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ORIGINAL ARTICLE
Year : 2014  |  Volume : 41  |  Issue : 3  |  Page : 130-134

Serum prohepcidin concentrations in rheumatoid arthritis and its relation to disease activity


1 Department of Rheumatology and Rehabilitation, Faculty of Medicine, Zagazig University, Zagazig, Egypt
2 Department of Biochemistry, Faculty of Medicine, Zagazig University, Zagazig, Egypt

Correspondence Address:
Ahmad Emerah
Department of Rheumatology and Rehabilitation, Faculty of Medicine, Zagazig University, Zagazig
Egypt
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Source of Support: None, Conflict of Interest: None


DOI: 10.4103/1110-161X.140530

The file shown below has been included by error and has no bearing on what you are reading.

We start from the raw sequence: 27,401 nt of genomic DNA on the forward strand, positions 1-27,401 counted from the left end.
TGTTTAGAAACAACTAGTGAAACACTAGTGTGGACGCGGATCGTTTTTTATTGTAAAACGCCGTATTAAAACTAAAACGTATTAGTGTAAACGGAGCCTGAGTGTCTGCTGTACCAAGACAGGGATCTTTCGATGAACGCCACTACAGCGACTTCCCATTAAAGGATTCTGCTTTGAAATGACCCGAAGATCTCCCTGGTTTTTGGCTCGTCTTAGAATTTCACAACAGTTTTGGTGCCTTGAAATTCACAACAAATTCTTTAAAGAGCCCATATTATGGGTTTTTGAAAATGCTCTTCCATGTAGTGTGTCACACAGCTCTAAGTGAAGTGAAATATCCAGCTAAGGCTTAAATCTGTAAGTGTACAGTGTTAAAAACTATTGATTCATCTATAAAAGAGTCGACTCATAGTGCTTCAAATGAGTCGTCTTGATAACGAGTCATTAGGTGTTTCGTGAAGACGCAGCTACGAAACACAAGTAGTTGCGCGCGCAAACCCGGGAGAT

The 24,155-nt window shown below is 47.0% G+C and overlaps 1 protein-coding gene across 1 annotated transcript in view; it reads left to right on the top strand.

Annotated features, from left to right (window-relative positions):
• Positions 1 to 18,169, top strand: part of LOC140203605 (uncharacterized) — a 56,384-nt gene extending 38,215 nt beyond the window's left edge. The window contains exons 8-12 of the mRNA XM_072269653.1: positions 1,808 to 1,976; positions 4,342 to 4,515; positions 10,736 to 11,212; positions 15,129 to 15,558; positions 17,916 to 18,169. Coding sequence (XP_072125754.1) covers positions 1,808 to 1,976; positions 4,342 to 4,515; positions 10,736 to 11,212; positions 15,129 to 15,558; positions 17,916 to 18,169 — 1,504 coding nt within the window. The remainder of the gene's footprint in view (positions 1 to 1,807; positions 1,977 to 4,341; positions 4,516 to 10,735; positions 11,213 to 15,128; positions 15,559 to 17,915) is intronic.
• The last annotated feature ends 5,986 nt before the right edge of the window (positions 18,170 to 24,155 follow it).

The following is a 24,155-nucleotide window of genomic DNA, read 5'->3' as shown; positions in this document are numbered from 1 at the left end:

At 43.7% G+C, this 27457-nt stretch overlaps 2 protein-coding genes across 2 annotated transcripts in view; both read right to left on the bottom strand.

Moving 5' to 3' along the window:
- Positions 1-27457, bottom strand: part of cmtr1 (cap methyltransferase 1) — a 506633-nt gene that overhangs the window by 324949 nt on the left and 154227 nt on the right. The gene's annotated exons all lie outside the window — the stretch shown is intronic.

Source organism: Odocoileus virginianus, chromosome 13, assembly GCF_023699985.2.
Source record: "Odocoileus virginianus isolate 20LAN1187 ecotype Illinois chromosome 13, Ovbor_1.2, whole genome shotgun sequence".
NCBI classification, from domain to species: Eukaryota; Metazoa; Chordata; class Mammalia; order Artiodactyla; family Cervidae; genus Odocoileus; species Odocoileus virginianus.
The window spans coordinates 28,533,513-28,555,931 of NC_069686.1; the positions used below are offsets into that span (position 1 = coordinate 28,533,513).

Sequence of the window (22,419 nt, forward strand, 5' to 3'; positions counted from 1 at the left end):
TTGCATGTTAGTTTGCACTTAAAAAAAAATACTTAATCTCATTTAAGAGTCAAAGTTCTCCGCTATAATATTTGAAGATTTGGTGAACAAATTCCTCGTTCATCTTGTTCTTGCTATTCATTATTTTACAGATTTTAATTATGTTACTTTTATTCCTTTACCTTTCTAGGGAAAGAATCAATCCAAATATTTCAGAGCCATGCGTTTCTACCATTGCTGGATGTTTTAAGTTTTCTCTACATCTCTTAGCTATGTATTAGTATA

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Objectives The aim of this study was to assess the possible relations between serum level of prohepcidin in patients with rheumatoid arthritis (RA) and their rheumatoid anemia profiles and disease activity. Patients and methods A total of 80 patients with RA (34 male and 46 female) were enrolled. Their mean age was 43.3 ± 11.5 years, and the mean duration of the disease was 7.7 ± 7.0 years. RA disease activities were measured using Disease Activity Score 28 (DAS28). Anemia profiles were measured. Serum concentration of prohepcidin, the prohormone of hepcidin, was measured using enzyme-linked immunosorbent assay. Results The patients' mean concentration of serum prohepcidin was 211.4 ± 5.88 ng/ml, which was significantly higher than in the control group (167 ± 5.2 ng/ml). Serum level of interleukin-6 and tumor necrosis factor-α were significantly higher in RA patients than in the healthy control group (21.11 ± 5.88 vs. 3.36 ± 1.3 pg/ml and 17.8 ± 3.7 vs. 3.7 ± 1.1 pg/ml, respectively). The prohepcidin concentration was correlated with rheumatoid factor, C-reactive protein, erythrocyte sedimentation rate, and DAS28. There was a significant correlation between prohepcidin with tumor necrosis factor-α and interleukin-6. The prohepcidin concentration was significantly higher in the patients with active RA (DAS28 > 5.1) than those with inactive-to-moderate RA (DAS28≤5.1). Serum prohepcidin concentration in patients negatively correlated with serum iron (r = −0.23, P = 0.04). However, the prohepcidin concentration did not correlate with other anemia profiles. There was no difference of prohepcidin concentration between the patients with anemia of chronic disease and those without. Conclusion Serum concentration of prohepcidin reflects the disease activity, regardless of the anemia states in RA patients, and thus prohepcidin could be used as another useful marker for RA disease activity.


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